Findings presented today at the 50th Annual Meeting of the American Society of Clinical Oncology (ASCO), May 30 – June 03, Chicago IL, USA, reveal that HER2+ breast cancer patients expressing high protein levels respond better to targeted therapy and survive longer.
Barcelona, June 02, 2014.– A collaborative study between the Vall d´Hebron Institute of Oncology´s (VHIO) Molecular Oncology and Breast Cancer & Melanoma Groups, the Memorial Sloan Kettering Cancer Center (MSKCC), and OncoplexDx, supported by the BBVA Foundation, establishes the importance of quantifying HER2 protein levels prior to initiating anti-HER2 therapy. Results of the study will be presented today by Paolo Nuciforo, Principal Investigator of VHIO´s Molecular Oncology Group, during the 2014 ASCO Annual Meeting, the largest of all oncology congresses worldwide.
HER2+ tumors account for 20% of all breast cancers, test positive for a protein called human epidermal growth factor receptor 2, HER2 (scored as 3+ by immunohistochemistry or amplified by in situ hybridization), and show higher proliferation rates. This type of breast cancer type is notoriously aggressive, carrying with it a higher risk of disease relapse and death. Over recent years however, current anti-HER2 therapies such as Trastuzumab and Lapatinib, have greatly improved outcomes for countless of patients suffering from this disease.
While immunohistochemistry (IHC) is the standard technique employed for detecting HER2 expression, it does not facilitate an absolute quantification of this receptor and is prone to false-positives. Thus, an important number of patients who are classified as HER2-positive, actually express low levels of the receptor.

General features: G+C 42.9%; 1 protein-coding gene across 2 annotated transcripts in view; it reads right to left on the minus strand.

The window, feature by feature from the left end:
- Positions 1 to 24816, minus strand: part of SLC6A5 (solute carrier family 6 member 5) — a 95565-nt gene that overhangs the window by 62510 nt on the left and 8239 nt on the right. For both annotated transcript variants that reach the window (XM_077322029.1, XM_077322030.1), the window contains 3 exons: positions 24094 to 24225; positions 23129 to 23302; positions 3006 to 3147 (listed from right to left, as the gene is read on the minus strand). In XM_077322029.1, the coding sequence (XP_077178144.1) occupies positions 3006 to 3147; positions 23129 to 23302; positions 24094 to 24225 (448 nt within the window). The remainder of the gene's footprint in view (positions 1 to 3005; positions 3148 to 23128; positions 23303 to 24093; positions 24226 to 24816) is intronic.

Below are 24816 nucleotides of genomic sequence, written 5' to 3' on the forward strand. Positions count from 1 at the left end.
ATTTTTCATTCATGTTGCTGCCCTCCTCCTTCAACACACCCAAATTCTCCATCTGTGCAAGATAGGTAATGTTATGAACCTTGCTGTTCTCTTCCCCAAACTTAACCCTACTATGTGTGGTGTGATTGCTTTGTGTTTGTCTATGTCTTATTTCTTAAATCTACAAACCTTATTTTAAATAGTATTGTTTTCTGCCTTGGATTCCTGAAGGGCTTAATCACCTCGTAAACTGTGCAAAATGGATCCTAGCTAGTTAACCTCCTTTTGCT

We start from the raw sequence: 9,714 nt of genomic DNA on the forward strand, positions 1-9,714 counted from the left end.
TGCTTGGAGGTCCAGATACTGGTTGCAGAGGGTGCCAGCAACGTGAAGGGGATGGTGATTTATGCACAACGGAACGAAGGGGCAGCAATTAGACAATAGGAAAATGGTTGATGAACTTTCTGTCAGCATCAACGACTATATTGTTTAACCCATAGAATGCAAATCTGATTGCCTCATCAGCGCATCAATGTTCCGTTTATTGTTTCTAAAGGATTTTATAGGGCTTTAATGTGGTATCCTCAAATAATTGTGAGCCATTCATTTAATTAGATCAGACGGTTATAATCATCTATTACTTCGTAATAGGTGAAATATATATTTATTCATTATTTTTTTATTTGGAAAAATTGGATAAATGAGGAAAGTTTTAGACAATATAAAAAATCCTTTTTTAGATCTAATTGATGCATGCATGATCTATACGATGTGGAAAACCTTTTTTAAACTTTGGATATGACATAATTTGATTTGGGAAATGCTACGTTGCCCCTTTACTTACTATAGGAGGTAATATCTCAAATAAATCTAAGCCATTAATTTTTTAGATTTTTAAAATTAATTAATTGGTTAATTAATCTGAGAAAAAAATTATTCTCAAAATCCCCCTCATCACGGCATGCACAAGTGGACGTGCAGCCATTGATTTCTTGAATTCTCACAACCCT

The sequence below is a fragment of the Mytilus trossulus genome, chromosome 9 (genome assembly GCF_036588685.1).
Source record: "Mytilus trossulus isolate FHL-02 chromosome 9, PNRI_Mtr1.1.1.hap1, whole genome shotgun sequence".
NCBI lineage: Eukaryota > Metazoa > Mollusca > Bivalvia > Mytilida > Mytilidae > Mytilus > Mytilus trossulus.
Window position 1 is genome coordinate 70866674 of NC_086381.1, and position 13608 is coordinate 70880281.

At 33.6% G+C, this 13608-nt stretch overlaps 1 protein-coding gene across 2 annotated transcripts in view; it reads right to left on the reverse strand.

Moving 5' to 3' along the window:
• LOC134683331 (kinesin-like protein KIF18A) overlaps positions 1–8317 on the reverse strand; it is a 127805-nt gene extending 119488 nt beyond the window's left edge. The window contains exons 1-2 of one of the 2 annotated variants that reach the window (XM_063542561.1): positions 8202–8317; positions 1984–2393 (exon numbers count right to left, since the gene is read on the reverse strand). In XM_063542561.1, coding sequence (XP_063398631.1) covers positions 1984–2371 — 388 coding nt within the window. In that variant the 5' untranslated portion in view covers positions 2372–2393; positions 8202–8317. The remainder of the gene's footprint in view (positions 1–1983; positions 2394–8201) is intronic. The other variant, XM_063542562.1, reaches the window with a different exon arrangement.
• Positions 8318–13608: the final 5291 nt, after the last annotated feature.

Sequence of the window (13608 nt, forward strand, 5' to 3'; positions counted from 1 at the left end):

Using a mass spectrometry-based assay, 60 HER2+ (IHC 3+) breast cancer patients treated with anti-HER therapy, were studied in order to quantify absolute levels of HER2. The research revealed high variability in HER2 expression within the patient population that had been homogenously classified as 3+ by IHC. Patients with high expression levels of the HER2 protein correlated with greater clinical benefit including prolonged survival rates than those patients with lower rates of expression.
While this data is preliminary, as Nuciforo explains, “If future studies enrolling a greater number of patients confirm these results, this would represent an important game changer in how we currently determine HER2 expression levels as well as provide oncologists with further insight to better tailor anti-HER2-based therapies according to HER2 protein levels.”
For more information please contact:
Amanda Wren, Director of Communication, Vall d´Hebron Institute of Oncology (VHIO): Tel.: +34 695207886, Email: email@example.com.